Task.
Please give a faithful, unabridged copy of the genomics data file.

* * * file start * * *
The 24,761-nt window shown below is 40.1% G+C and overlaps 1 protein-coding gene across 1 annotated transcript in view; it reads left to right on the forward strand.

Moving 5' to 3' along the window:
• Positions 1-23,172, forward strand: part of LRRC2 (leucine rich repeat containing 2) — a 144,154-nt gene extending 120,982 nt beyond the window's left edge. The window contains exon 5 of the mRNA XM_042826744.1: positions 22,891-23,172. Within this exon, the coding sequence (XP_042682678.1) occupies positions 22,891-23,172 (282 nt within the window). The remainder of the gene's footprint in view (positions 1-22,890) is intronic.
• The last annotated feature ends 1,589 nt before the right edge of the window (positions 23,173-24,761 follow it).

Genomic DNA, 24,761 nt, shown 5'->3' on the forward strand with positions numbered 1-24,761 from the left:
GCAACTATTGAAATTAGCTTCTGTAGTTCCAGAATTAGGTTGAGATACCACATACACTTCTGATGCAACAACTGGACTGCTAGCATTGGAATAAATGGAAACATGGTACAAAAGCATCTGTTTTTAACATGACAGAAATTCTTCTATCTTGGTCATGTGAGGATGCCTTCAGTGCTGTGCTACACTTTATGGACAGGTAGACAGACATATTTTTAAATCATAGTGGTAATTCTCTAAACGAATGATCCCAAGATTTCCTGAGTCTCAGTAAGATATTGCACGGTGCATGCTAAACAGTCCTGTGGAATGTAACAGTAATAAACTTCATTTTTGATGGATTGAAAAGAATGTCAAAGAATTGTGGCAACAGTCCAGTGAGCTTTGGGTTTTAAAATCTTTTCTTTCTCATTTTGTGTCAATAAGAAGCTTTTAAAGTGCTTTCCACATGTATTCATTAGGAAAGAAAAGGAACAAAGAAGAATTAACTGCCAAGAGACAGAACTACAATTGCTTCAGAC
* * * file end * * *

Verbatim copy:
The 24,761-nt window shown below is 40.1% G+C and overlaps 1 protein-coding gene across 1 annotated transcript in view; it reads left to right on the forward strand.

Moving 5' to 3' along the window:
• Positions 1-23,172, forward strand: part of LRRC2 (leucine rich repeat containing 2) — a 144,154-nt gene extending 120,982 nt beyond the window's left edge. The window contains exon 5 of the mRNA XM_042826744.1: positions 22,891-23,172. Within this exon, the coding sequence (XP_042682678.1) occupies positions 22,891-23,172 (282 nt within the window). The remainder of the gene's footprint in view (positions 1-22,890) is intronic.
• The last annotated feature ends 1,589 nt before the right edge of the window (positions 23,173-24,761 follow it).

Genomic DNA, 24,761 nt, shown 5'->3' on the forward strand with positions numbered 1-24,761 from the left:
GCAACTATTGAAATTAGCTTCTGTAGTTCCAGAATTAGGTTGAGATACCACATACACTTCTGATGCAACAACTGGACTGCTAGCATTGGAATAAATGGAAACATGGTACAAAAGCATCTGTTTTTAACATGACAGAAATTCTTCTATCTTGGTCATGTGAGGATGCCTTCAGTGCTGTGCTACACTTTATGGACAGGTAGACAGACATATTTTTAAATCATAGTGGTAATTCTCTAAACGAATGATCCCAAGATTTCCTGAGTCTCAGTAAGATATTGCACGGTGCATGCTAAACAGTCCTGTGGAATGTAACAGTAATAAACTTCATTTTTGATGGATTGAAAAGAATGTCAAAGAATTGTGGCAACAGTCCAGTGAGCTTTGGGTTTTAAAATCTTTTCTTTCTCATTTTGTGTCAATAAGAAGCTTTTAAAGTGCTTTCCACATGTATTCATTAGGAAAGAAAAGGAACAAAGAAGAATTAACTGCCAAGAGACAGAACTACAATTGCTTCAGAC